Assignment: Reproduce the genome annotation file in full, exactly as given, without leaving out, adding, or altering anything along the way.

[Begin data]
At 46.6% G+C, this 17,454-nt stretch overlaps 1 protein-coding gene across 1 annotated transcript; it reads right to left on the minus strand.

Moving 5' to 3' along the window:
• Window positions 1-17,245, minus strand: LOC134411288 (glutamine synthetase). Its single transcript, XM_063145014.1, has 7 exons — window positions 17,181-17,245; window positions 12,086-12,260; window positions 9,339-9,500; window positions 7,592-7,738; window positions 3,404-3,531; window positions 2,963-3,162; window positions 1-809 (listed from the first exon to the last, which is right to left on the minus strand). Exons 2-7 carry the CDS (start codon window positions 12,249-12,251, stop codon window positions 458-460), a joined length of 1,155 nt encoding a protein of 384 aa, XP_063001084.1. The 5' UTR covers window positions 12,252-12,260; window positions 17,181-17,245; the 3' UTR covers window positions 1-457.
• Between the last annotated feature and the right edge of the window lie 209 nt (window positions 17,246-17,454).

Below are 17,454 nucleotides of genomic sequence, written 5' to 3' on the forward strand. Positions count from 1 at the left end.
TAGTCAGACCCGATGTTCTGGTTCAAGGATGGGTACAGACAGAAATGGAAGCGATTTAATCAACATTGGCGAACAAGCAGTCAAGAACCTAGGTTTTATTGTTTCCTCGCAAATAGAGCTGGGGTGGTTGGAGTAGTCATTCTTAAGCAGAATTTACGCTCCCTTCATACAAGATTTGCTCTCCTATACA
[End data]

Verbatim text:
At 46.6% G+C, this 17,454-nt stretch overlaps 1 protein-coding gene across 1 annotated transcript; it reads right to left on the minus strand.

Moving 5' to 3' along the window:
• Window positions 1-17,245, minus strand: LOC134411288 (glutamine synthetase). Its single transcript, XM_063145014.1, has 7 exons — window positions 17,181-17,245; window positions 12,086-12,260; window positions 9,339-9,500; window positions 7,592-7,738; window positions 3,404-3,531; window positions 2,963-3,162; window positions 1-809 (listed from the first exon to the last, which is right to left on the minus strand). Exons 2-7 carry the CDS (start codon window positions 12,249-12,251, stop codon window positions 458-460), a joined length of 1,155 nt encoding a protein of 384 aa, XP_063001084.1. The 5' UTR covers window positions 12,252-12,260; window positions 17,181-17,245; the 3' UTR covers window positions 1-457.
• Between the last annotated feature and the right edge of the window lie 209 nt (window positions 17,246-17,454).

Below are 17,454 nucleotides of genomic sequence, written 5' to 3' on the forward strand. Positions count from 1 at the left end.
TAGTCAGACCCGATGTTCTGGTTCAAGGATGGGTACAGACAGAAATGGAAGCGATTTAATCAACATTGGCGAACAAGCAGTCAAGAACCTAGGTTTTATTGTTTCCTCGCAAATAGAGCTGGGGTGGTTGGAGTAGTCATTCTTAAGCAGAATTTACGCTCCCTTCATACAAGATTTGCTCTCCTATACA